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Happy Birthday, Frank Readick!

The actor born Frank Winfield Russell Marion Derwent Readick, Jr. (that’s what he called himself in a 1932 issue of Radio Guide) on this date in Seattle, Washington in 1896 was already a performing veteran at the age of two.  Readick traveled with his parents’ covered wagon show, and (in another edition of Radio Guide) he reminisced that the show once trekked through Utah in search of audiences with little success.  The troupe finally came upon a “boom town” and the large population lifted the spirits of Frank’s father. Once they pitched their tents, he started dreaming of hefty box office receipts that would allow him to pay the salaries of his employees.  The next morning, the senior Readick awoke to learn that the entire population of that town—save for twenty people—had left overnight.

When Frank Readick, Jr. joined his parents’ show at The Curtis Theater in Denver, Colorado, he portrayed a character named “Black Crook, Jr.”—he was “a cunning little clown” who’d appear on stage with a donkey and a stein of beer in one hand.  You needn’t worry about anyone contributing to the delinquency of a minor, however; the donkey was trained to kick the stein out of Readick’s hand before the beverage went down his gullet, whereupon a deadpan Frank would then sing When You Make Those Goo-Goo Eyes at Me.  From performing in dance halls in Dawson City, Alaska (where he picked up gold nuggets tossed at him by the audience) Readick made his way to Broadway.  He appeared in productions like Solid Ivory (1925), although much of his stage career found him touring “on the road.” (“Every Ernest Truex show that played New York, I’d play,” he once remarked.)  One of the productions in which he toured was Peter Pan, with actress Maude Adams.  “Who could think a potential Shadow flighty enough to flit around with ‘Peter Pan’?”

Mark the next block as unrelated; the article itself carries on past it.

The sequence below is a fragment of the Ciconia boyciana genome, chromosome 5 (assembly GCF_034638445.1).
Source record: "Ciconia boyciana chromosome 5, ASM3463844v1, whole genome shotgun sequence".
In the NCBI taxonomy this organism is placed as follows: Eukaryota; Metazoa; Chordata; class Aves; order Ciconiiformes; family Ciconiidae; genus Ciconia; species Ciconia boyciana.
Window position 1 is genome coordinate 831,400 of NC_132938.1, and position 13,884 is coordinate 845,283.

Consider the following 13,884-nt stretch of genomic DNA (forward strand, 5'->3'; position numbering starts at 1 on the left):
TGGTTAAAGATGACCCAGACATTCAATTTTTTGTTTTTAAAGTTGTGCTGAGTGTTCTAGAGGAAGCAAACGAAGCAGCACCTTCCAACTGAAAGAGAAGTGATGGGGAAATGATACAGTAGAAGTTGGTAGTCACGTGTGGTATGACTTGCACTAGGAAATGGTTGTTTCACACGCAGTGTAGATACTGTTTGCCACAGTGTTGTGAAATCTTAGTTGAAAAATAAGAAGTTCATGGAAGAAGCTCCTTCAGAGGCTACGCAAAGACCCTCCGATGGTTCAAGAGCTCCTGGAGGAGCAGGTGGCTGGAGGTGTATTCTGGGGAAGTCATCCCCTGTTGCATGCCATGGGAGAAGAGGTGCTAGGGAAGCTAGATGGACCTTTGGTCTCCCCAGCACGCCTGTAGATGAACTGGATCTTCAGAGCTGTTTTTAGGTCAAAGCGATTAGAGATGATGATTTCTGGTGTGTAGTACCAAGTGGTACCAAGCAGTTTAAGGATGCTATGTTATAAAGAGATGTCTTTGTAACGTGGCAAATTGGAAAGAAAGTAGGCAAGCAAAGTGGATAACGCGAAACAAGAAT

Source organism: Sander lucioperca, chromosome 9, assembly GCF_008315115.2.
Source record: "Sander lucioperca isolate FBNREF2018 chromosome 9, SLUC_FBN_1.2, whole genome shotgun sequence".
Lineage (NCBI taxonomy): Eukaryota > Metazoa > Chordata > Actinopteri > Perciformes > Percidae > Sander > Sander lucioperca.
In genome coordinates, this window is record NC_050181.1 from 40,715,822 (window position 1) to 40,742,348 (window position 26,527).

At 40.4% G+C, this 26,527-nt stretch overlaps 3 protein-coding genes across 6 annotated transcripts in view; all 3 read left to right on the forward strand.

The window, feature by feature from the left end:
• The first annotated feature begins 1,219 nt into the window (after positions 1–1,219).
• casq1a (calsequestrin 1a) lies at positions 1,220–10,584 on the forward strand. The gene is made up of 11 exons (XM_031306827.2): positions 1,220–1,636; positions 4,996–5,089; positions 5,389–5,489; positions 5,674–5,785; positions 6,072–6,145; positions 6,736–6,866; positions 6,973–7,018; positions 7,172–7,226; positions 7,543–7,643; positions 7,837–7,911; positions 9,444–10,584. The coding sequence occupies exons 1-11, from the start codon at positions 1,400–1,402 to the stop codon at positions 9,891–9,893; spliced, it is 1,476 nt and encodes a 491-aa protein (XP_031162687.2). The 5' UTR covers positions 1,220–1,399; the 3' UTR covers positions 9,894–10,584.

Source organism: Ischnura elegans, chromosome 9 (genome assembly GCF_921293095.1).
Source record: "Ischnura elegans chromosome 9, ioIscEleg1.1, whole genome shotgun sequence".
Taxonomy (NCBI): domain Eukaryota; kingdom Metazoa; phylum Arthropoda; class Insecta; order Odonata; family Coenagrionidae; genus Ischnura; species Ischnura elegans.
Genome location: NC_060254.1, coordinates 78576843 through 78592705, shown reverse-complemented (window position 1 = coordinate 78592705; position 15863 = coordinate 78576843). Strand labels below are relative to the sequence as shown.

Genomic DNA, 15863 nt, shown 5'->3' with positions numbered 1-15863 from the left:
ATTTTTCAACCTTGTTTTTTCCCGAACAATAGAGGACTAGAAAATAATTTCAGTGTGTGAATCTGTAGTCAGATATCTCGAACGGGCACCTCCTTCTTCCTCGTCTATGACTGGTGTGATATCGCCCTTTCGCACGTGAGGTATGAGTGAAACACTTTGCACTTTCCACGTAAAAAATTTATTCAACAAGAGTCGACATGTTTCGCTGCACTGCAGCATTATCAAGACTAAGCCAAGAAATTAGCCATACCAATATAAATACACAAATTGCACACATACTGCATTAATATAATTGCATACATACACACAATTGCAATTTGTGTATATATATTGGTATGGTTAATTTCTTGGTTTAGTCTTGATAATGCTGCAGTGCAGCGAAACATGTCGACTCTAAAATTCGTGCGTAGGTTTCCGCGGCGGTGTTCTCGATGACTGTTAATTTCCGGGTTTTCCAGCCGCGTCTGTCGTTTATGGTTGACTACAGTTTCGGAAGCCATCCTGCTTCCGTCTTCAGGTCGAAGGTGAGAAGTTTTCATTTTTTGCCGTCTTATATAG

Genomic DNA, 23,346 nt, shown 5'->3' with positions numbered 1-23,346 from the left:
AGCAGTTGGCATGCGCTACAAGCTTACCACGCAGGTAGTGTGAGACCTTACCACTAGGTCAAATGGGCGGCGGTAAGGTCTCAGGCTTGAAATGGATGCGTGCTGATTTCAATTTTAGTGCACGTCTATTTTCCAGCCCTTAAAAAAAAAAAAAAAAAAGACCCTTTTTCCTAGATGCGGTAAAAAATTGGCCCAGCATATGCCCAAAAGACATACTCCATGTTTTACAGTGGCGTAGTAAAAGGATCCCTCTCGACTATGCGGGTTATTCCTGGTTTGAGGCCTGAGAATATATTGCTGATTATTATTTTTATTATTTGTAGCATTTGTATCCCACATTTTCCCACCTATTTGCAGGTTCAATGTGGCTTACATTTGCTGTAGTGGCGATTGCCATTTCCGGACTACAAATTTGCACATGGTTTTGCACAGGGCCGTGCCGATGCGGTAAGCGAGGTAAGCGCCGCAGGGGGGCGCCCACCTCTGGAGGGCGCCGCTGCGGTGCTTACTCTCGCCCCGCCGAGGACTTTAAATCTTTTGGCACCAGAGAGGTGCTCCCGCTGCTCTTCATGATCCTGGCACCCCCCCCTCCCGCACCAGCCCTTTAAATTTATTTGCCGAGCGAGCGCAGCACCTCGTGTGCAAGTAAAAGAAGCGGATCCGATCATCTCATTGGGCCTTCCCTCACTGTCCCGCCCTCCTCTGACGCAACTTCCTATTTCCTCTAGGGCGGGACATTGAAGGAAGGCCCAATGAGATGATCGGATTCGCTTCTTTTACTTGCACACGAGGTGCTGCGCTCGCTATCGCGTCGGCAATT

Frank Readick’s reference to “the Shadow” was an observation about his most famous radio role. But before playing the sinister figure who knew what evil lurked in the hearts of men, the actor got his start in front of a microphone playing “Happy Jack Lewis” on Hank Simmons’ Show Boat.  Readick was also a regular on The Love Story Hour, an anthology that dramatized tales from a Street and Smith publication. In fact, he and another actor from that show—Teddy Bergman—starred on Joe Palooka, a CBS series inspired by Ham Fisher’s popular comic strip.  (Frank played manager Knobby Walsh, with Bergman—who later changed his name to the more recognizable “Alan Reed”—as Joe.)  Other radio programs that availed themselves of Frank’s talents include Eno Crime Clues (The Eno Crime Club), Dangerous Paradise, and The March of Time.  (Readick was a regular on this last show from its very first broadcast, often playing New York mayor Jimmy Walker and Chicago mayor Anton Cermak.)